Asset owners urged to ramp up climate investing pressure

Investors need to collaborate more and put pressure on policymakers to make markets more sustainable, said speakers at a recent Asia Investor Group on Climate Change net zero webinar.
Asset owners urged to ramp up climate investing pressure

Asset owners need to speak louder in terms of requiring more green investment options, according to panellists at a recent online webinar by the Asia Investor Group on Climate Change (AIGCC).

The discussion coincided with AIGCC's latest annual report on decarbonisation efforts by investors in the region.

With energy transition now high on the agenda for the investment community, “I think investors and stakeholders in the region need to work together on how to decarbonise the sector," said Muazzam Mohamad, head of investment stewardship at Malaysian state investor Permodalan Nasional Berhad (PNB).

The AIGCC report covers the carbon reduction efforts of 200 investors in Asia, with a collective AUM of $76 trillion, including 100 institutional asset owners from 15 countries.

Monica Bae, director of investor practice at AIGCC, noted that according to their research, only about 20% of asset owners and 30% of asset managers have some sort of climate action plan in place.

“A lack of strong climate mandates from asset owners is seen as a potential barrier to more effective engagement by asset managers. It also sends a weak message to policymakers,” said Bae.


Malaysian asset owners are pushing for greater activity on climate, according to Mohamad.

PNB, one of country’s largest asset managers, published its sustainability framework in 2022, committing to a net zero portfolio by 2050.

“Owning 10% of the [Malaysian] market puts a lot of responsibility on us as an investor," said Mohamad.

"We aim for progress, not perfection. We have set our carbon intensity targets are 30% by 2030. We have also set a coverage target, to have 70% of our portfolio to be net zero aligned by 2030."

Muazzam Mohamad

PNB has supplementary commitments, for example to invest in green assets, to not invest in new greenfield coal and to campaign against deforestation and exploitation.

He highlighted two broad challenges; number one being data.

“As we get more comprehensive in tracking carbon emissions, we will require a lot more data from our portfolio companies," he said.

“At the same time, we see a rising awareness of a nature and biodiversity and I think in future we will need lot more data in that area.”


Another speaker, Hiromichi Mizuno, the former CIO of Japan’s Government Pension Investment Fund, struck a similar note, urging investors to broaden their outlook on climate investing.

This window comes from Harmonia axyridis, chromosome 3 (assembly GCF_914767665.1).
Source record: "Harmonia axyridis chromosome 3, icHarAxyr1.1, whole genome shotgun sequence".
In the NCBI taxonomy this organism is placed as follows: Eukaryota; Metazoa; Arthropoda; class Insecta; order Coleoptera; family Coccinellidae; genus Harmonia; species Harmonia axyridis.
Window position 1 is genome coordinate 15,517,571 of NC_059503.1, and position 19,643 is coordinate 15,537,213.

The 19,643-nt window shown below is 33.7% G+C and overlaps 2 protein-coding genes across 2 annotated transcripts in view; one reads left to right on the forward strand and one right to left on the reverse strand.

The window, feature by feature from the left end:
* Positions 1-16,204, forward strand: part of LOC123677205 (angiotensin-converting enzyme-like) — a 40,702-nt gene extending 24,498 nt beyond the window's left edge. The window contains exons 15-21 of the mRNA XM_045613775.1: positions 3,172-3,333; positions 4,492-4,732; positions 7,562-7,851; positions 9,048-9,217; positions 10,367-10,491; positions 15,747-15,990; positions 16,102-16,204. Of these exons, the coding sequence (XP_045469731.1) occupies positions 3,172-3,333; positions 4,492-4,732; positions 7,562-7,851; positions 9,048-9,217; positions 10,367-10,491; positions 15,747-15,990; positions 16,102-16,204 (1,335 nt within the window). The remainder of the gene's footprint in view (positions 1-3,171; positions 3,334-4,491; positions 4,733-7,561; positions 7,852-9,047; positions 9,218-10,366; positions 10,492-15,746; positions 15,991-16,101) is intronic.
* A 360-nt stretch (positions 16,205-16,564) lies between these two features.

“We need to think more holistically and collaboratively. There is much more we should be doing. Engagement has long been an integral part of sustainable investing. It’s a key lever for shifting the mindset of a company. That is good, but I wonder if you are thinking about it globally enough," said Mizuno.

He told the webinar he was encouraged that investors are taking on their climate responsibilities, such that 75% of AIGCC members have aligned with the Task Force on Climate-related Financial Disclosures (TCFD).

“The Asian investment community is really driving the change. It shows how having a collective goal can help you reach targets faster."

But Mizuno added that big asset owners with globally diversified portfolios cannot achieve decarbonisation targets if the capital markets are not sustainable.

Hiromichi Mizuno
ex-CIO of GPIF

“Investors should not only pay attention to what they own, but also what they don’t own.”

On the issue of engagement, Mizuno said it should not be limited to heads of portfolio companies.

“Engaging one set of stakeholders probably won’t be enough. Engage all stakeholders to educate the community to which you belong.”

For asset owners, this is a real opportunity to work more closely with policymakers, he added.

“For example, public pension funds are highly regulated and … if the rules dictate that a fund must decarbonise its portfolio, then the government can help by creating policies that push the economy to decarbonise.”

However, “very few governments - in fact none - have really come up with a policy to help the asset owners and asset managers to achieve carbon neutrality quicker.  I think this is one area we can really work on.

“We really need to drop our egos and work out the most effective and powerful message on transition, and collaboration will be the key.”


The AIGCC report notes that investment in climate solutions is accelerating, with the strongest investor interest in renewable energy, followed by energy storage, low carbon transportation, low emissions fuels (e.g. hydrogen) and green infrastructure.

The report highlights that many investors in Asia have significant vulnerability to physical climate risks.  Here, a relative smaller proportion of investors, only 4%, have developed a plan to build resilience to physical risks into portfolios.

More encouragingly, 63% of investors have undertaken a climate physical risk assessment across at least one asset class.

The other key focus area is deforestation. “One of the trends we see is that the major investors are incorporating deforestation into their investment strategies, policies and also going further to engage with companies,” said AIGCC's Bae.

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